The Herald Bulletin

Afternoon Update

Local News

October 4, 2012

Customers flock to Roses for deals

Southern retailer establishing a Midwest foothold

ANDERSON, Ind. — Pendleton mom Jessica Immel spends a lot of time shopping online in search of the best deals on clothes for her two kids.

Curiosity drew her to the grand opening of a new Roses store at River Ridge Plaza on Scatterfield Road Thursday.

“So far I love it,” she said, taking a momentary break while searching for items to put into her shopping cart. “I’m finding clothes at the same price as I find online, if not less.”

Other customers echoed her experience.

The discount retailer occupies 55,000 square feet of retail space at the former Hobby Lobby location.

Owned by North Carolina-based Variety Wholesalers Inc., Roses is not a familiar retail brand in the Midwest, but that’s changing.

The company has now opened two stores in Central Indiana this year — the other is in Marion — and more are planned for Indianapolis, according to a company executive.

What sets Roses apart from other discount retailers, said Wilson Sawyer, president of retail operations for Variety Wholesalers, is its “value-priced” merchandise, particularly clothing.

At least half the selling space in the Anderson store is devoted to apparel for children, men and women.

Shoppers like Norma Sells, who traveled from Noblesville for Thursday’s grand opening, also found home furnishings, housewares, toys, food, candy, health and beauty, furniture and seasonal products for sale.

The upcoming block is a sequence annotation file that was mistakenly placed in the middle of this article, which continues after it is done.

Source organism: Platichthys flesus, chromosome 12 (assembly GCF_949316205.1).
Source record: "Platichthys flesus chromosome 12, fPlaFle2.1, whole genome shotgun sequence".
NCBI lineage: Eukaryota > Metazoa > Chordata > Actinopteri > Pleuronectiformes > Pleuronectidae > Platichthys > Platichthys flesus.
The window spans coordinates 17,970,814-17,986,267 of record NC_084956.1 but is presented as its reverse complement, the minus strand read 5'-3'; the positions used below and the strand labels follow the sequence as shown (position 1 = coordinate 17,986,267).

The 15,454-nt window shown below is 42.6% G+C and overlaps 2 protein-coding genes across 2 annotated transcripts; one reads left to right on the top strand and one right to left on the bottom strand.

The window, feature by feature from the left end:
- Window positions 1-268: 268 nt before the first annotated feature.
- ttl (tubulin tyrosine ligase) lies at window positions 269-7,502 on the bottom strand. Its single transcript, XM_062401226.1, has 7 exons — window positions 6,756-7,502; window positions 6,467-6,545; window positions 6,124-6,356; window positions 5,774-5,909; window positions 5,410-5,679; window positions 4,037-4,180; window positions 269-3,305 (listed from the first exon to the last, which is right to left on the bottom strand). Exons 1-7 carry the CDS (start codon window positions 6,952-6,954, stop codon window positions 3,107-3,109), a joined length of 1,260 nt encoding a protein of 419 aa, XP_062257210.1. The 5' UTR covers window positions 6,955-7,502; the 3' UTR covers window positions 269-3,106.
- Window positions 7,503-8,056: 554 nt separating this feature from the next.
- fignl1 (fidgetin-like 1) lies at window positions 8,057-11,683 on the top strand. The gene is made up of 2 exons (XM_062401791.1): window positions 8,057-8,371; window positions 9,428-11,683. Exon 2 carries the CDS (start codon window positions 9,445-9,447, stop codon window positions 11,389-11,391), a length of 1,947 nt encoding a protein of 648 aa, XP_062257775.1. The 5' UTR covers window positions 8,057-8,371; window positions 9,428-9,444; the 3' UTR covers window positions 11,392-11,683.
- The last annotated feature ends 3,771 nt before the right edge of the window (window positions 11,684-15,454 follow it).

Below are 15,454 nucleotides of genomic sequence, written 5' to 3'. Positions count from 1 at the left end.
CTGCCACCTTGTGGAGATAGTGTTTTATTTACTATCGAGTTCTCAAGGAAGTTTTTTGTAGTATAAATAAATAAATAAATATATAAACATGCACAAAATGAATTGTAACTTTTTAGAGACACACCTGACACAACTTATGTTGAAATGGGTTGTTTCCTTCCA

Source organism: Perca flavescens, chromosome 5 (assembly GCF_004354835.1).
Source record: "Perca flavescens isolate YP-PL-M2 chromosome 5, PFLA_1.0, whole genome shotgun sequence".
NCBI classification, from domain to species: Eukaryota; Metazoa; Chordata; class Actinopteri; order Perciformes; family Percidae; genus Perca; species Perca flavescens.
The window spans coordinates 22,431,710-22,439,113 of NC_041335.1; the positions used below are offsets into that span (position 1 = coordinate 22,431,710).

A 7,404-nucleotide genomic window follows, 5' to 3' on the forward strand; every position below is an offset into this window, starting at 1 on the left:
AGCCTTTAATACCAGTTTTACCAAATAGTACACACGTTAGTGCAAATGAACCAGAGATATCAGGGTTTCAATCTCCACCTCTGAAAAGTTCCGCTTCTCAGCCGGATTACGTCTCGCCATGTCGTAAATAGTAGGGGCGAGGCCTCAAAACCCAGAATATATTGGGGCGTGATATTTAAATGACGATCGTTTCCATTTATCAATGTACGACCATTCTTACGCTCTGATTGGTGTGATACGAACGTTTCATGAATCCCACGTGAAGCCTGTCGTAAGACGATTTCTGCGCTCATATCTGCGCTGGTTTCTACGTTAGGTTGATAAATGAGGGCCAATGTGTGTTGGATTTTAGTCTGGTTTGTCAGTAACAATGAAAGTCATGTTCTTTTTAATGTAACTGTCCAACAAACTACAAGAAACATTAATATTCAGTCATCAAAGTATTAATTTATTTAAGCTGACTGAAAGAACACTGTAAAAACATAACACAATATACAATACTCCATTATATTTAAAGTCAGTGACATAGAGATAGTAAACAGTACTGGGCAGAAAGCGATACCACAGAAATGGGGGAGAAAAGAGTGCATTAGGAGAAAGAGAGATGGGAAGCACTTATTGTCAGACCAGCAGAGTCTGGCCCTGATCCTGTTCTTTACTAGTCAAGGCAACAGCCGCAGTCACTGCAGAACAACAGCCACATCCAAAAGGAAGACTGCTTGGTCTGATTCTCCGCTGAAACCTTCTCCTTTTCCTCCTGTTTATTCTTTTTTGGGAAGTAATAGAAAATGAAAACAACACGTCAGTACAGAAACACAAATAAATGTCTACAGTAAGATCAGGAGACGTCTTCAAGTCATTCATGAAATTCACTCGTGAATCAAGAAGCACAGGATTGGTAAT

“It’s wonderful, and I love the prices,” Sells said. “Noblesville doesn’t have anything like this.”

Store Manager Ann Roellig credits employees, most of whom are Anderson residents, with getting the store in shape for its soft opening earlier this week, and for making Thursday’s grand opening a success.

“Anderson has just welcomed us with open arms,” she said. “The reception has been unbelievable.”

Roellig also praised store employees.

“I’m just thrilled with this staff, their work attitude and the fact that they’re team players,” she said. “We didn’t get into this building until Labor Day weekend. What was a surprise was how fast it went.”

Also surprising was how fast word got out about certain deals. Take hospital scrubs, for example. With two hospitals in town, it didn’t take long for word to get out about Rose’s low-priced scrubs.

The store’s supply sold out in a day and had to be restocked, Roellig said.

Find Stu Hirsch on Facebook and @StuHirsch on Twitter, or call 640-4861.

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